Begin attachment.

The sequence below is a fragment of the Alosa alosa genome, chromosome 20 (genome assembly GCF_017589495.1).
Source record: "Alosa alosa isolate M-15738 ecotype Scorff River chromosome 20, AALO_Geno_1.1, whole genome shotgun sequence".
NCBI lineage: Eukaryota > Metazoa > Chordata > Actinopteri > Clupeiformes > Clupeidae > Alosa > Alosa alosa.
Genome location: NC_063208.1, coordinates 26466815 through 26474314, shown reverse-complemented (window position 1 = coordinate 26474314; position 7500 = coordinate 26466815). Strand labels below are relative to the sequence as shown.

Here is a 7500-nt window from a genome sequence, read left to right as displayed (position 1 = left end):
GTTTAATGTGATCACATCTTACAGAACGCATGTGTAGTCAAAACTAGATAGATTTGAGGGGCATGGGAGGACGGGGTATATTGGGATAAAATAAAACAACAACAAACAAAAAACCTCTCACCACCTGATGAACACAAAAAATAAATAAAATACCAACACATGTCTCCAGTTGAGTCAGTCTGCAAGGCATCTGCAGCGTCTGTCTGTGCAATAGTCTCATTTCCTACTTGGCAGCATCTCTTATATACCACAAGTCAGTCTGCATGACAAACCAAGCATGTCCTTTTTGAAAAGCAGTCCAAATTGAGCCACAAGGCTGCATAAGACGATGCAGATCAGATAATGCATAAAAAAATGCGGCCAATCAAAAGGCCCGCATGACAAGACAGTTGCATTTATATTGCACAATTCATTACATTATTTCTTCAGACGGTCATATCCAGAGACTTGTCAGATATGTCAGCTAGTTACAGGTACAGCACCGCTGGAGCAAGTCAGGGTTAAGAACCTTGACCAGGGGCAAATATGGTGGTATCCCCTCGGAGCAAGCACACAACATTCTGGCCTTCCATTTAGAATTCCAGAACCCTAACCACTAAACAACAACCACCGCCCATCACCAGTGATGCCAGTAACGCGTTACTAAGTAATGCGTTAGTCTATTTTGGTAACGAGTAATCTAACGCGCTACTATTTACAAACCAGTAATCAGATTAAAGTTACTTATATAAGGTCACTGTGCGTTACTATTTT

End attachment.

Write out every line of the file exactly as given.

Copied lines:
The sequence below is a fragment of the Alosa alosa genome, chromosome 20 (genome assembly GCF_017589495.1).
Source record: "Alosa alosa isolate M-15738 ecotype Scorff River chromosome 20, AALO_Geno_1.1, whole genome shotgun sequence".
NCBI lineage: Eukaryota > Metazoa > Chordata > Actinopteri > Clupeiformes > Clupeidae > Alosa > Alosa alosa.
Genome location: NC_063208.1, coordinates 26466815 through 26474314, shown reverse-complemented (window position 1 = coordinate 26474314; position 7500 = coordinate 26466815). Strand labels below are relative to the sequence as shown.

Here is a 7500-nt window from a genome sequence, read left to right as displayed (position 1 = left end):
GTTTAATGTGATCACATCTTACAGAACGCATGTGTAGTCAAAACTAGATAGATTTGAGGGGCATGGGAGGACGGGGTATATTGGGATAAAATAAAACAACAACAAACAAAAAACCTCTCACCACCTGATGAACACAAAAAATAAATAAAATACCAACACATGTCTCCAGTTGAGTCAGTCTGCAAGGCATCTGCAGCGTCTGTCTGTGCAATAGTCTCATTTCCTACTTGGCAGCATCTCTTATATACCACAAGTCAGTCTGCATGACAAACCAAGCATGTCCTTTTTGAAAAGCAGTCCAAATTGAGCCACAAGGCTGCATAAGACGATGCAGATCAGATAATGCATAAAAAAATGCGGCCAATCAAAAGGCCCGCATGACAAGACAGTTGCATTTATATTGCACAATTCATTACATTATTTCTTCAGACGGTCATATCCAGAGACTTGTCAGATATGTCAGCTAGTTACAGGTACAGCACCGCTGGAGCAAGTCAGGGTTAAGAACCTTGACCAGGGGCAAATATGGTGGTATCCCCTCGGAGCAAGCACACAACATTCTGGCCTTCCATTTAGAATTCCAGAACCCTAACCACTAAACAACAACCACCGCCCATCACCAGTGATGCCAGTAACGCGTTACTAAGTAATGCGTTAGTCTATTTTGGTAACGAGTAATCTAACGCGCTACTATTTACAAACCAGTAATCAGATTAAAGTTACTTATATAAGGTCACTGTGCGTTACTATTTT